BOISE, Idaho (CNS) — The Idaho Supreme Court Aug. 12 upheld a state law that bans abortion except in cases of rape, incest or to save the life of the mother. The law will take effect Aug. 25.
A Planned Parenthood affiliate had challenged the ban, saying it violates Idahoans’ right to privacy and equal protection under the state constitution.
Writing for the majority in the 3-2 decision, Justice Robin Brody said Planned Parenthood was asking the court ultimately “to declare a right to abortion under the Idaho Constitution when — on its face — there is none.”
In a friend-of-the-court brief filed with the Idaho Supreme Court on the abortion ban, the statewide Diocese of Boise said it “supports laws that recognize the sanctity of human life, including an unborn child’s fundamental right to life.”
Deacon Gene Fadness, diocesan spokesperson, told the Idaho Capital Sun news outlet that “in the Catholic tradition, all human life is sacred from the moment of conception until natural death,” which means the church opposes abortion, euthanasia and capital punishment.
“There are exceptions in those rare circumstances when an abortion is necessary to save the life of the mother,” Fadness said. “However, because all human life is sacred, we don’t believe the innocent child who is conceived as a result of a rape or incest should have its life eliminated.”
“One violent and horrific act does not deserve yet another,” he added.
The U.S. Department of Justice is suing Idaho in federal court over the near-total abortion ban, but there has been no ruling yet in that case.
In Louisiana, in an ongoing legal fight against a complete ban on abortion, the state Supreme Court ruled Aug. 12 the ban can remain in effect. The “trigger law” was designed to take effect when and if the U.S. Supreme Court overturned Roe v. Wade, which happened June 24 in the court’s ruling in the Dobbs case from Mississippi.
The lawyer representing three abortion clinics who sued to stop Louisiana’s ban said the state court’s ruling “will effectively deny critical care to women throughout Louisiana.”
The plaintiffs said provisions of the ban are “contradictory and unconstitutionally vague” and have filed suit in state court against Louisiana Attorney General Jeff Landry and the state’s state health secretary, Courtney Phillips.
In an Aug. 12 tweet, Landry, a Catholic, said he was “pleased” with the state Supreme Court’s decision “and will continue fighting to end this legal circus.”
Other developments on state abortion laws included an Aug. 17 ruling by U.S. District Judge William Osteen in North Carolina that allows a state law banning abortions after 20 weeks of pregnancy to be reinstated.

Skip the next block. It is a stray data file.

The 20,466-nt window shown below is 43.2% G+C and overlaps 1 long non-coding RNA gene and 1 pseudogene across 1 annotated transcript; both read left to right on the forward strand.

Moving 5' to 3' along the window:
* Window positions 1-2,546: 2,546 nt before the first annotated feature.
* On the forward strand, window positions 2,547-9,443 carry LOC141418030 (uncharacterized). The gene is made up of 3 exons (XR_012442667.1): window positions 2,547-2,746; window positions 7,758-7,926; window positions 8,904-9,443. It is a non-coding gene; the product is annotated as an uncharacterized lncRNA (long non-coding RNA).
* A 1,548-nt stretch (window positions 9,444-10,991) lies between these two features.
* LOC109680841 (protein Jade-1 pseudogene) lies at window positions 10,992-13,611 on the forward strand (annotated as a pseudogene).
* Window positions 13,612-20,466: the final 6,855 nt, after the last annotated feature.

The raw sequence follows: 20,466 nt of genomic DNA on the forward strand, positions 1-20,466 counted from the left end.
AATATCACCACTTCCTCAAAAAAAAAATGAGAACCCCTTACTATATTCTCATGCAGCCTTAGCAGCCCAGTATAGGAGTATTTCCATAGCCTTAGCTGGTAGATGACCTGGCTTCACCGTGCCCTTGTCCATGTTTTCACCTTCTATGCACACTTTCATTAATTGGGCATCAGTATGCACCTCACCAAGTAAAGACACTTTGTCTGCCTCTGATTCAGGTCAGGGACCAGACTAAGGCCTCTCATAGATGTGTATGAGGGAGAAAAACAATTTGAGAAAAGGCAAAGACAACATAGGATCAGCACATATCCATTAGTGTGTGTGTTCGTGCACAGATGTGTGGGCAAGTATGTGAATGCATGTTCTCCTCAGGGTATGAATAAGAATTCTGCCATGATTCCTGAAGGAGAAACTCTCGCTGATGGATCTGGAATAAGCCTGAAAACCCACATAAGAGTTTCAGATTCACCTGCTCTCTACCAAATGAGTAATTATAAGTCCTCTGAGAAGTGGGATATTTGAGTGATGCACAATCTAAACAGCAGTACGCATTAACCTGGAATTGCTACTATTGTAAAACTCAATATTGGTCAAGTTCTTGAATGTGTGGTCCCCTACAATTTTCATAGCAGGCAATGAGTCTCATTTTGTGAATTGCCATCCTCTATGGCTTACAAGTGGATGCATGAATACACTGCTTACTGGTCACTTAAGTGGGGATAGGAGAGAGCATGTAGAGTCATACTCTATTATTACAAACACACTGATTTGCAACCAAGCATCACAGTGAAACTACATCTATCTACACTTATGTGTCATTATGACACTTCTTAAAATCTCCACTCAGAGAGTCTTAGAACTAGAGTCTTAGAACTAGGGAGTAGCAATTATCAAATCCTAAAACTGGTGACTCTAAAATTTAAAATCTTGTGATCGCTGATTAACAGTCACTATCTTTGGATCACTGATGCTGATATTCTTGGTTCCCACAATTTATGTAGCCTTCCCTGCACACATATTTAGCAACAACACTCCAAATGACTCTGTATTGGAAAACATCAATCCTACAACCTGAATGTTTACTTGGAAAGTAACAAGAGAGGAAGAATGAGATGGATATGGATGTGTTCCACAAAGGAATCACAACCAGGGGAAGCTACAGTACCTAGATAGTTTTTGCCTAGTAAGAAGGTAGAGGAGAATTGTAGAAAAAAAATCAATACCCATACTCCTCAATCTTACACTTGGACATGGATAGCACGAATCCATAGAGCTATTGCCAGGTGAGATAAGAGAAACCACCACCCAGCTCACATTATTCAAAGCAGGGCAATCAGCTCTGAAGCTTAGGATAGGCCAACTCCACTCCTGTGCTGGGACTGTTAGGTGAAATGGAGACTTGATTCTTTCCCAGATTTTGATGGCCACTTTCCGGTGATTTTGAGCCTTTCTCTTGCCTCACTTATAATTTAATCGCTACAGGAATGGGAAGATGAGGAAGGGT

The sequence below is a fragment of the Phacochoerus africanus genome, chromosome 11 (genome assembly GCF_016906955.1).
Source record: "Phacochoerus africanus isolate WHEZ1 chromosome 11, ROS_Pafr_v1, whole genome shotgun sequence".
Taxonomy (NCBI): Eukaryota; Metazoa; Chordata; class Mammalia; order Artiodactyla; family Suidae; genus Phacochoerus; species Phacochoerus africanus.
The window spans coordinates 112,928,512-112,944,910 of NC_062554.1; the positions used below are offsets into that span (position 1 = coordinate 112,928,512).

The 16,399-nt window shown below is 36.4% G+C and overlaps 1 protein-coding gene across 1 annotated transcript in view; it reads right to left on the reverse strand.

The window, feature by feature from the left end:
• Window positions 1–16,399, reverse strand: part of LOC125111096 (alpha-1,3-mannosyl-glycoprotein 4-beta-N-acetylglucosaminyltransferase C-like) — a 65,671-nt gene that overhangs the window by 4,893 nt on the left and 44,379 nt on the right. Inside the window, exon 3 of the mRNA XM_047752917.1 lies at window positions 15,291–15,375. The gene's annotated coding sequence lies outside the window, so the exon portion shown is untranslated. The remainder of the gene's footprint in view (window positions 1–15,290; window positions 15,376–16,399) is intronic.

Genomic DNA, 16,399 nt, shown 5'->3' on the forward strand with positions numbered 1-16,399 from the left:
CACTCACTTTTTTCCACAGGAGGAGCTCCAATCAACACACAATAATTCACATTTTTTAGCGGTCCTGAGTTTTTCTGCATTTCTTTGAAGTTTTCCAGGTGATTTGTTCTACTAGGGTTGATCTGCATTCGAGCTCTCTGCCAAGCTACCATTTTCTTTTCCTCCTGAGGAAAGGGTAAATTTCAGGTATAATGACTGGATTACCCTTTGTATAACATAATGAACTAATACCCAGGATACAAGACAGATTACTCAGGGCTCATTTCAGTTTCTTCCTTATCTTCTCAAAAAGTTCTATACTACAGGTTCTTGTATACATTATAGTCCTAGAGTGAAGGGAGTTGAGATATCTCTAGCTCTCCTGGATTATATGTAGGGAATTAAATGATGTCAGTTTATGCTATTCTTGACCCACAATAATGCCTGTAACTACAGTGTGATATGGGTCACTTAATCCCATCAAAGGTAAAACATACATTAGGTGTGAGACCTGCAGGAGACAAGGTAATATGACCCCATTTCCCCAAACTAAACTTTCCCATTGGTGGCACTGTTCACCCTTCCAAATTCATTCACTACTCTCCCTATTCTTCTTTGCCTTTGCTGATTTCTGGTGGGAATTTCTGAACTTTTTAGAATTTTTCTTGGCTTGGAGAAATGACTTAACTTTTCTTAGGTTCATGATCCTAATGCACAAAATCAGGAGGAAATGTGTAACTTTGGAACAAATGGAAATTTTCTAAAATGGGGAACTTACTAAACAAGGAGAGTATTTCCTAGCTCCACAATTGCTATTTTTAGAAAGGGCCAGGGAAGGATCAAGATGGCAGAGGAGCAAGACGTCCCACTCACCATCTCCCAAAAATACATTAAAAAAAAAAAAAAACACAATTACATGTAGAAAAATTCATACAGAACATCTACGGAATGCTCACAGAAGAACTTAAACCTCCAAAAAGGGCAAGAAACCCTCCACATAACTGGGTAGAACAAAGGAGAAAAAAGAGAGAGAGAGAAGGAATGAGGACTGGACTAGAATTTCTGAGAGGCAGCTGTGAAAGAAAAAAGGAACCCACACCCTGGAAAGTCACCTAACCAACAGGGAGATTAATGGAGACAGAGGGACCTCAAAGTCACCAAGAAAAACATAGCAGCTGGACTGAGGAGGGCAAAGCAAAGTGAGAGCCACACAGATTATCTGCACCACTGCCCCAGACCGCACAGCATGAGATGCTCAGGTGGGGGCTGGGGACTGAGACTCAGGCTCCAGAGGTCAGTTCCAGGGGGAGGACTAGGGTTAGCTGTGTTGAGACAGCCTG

In 2019, Osteen had stopped the law from being enforced, stating the ban was unconstitutional in light of Roe v. Wade. An appeals court upheld that decision in 2021.
With the U.S. Supreme Court overturning Roe in its June 24 Dobbs ruling, Osteen in his new order said: “Under Dobbs, there is now no constitutional right to a pre-viability abortion, thus depriving the injunction of any constitutional basis from which to enjoin the challenged North Carolina laws regulating abortion.”
Next door in South Carolina, the state’s Supreme Court blocked a six-week abortion ban in effect since June 27. The Aug. 17 ruling granted a temporary injunction requested by abortion clinics because litigation continues on the law.
In Indiana, Gov. Eric Holcomb signed a bill into law Aug. 5 that will ban most abortions in Indiana. The Indiana House and Senate passed the bill earlier in the day.
The new law, which goes into effect Sept. 15, allows exceptions for when the life of the mother is at risk and for fatal fetal anomalies, up to 20 weeks post-fertilization. It also provides exceptions for some abortions if the pregnancy was a result of rape or incest.
In Kansas, a partial hand recount was underway of votes cast Aug. 2 on an abortion referendum that was soundly defeated.
The Value Them Both amendment would have reversed the 2019 Kansas Supreme Court decision that found a right to unlimited and unrestricted abortion in the state’s 1859 constitution. Fifty-nine percent of Kansans, or 534,134, voted against the amendment, while 41%, or 374,611, voted for it.
News reports said nine of the state’s 105 counties were doing the recount at the request of Colby, Kansas, resident Melissa Leavitt, “who has pushed for tighter election laws.” A Wichita, Kansas, pro-life activist was paying for most of the cost to do it.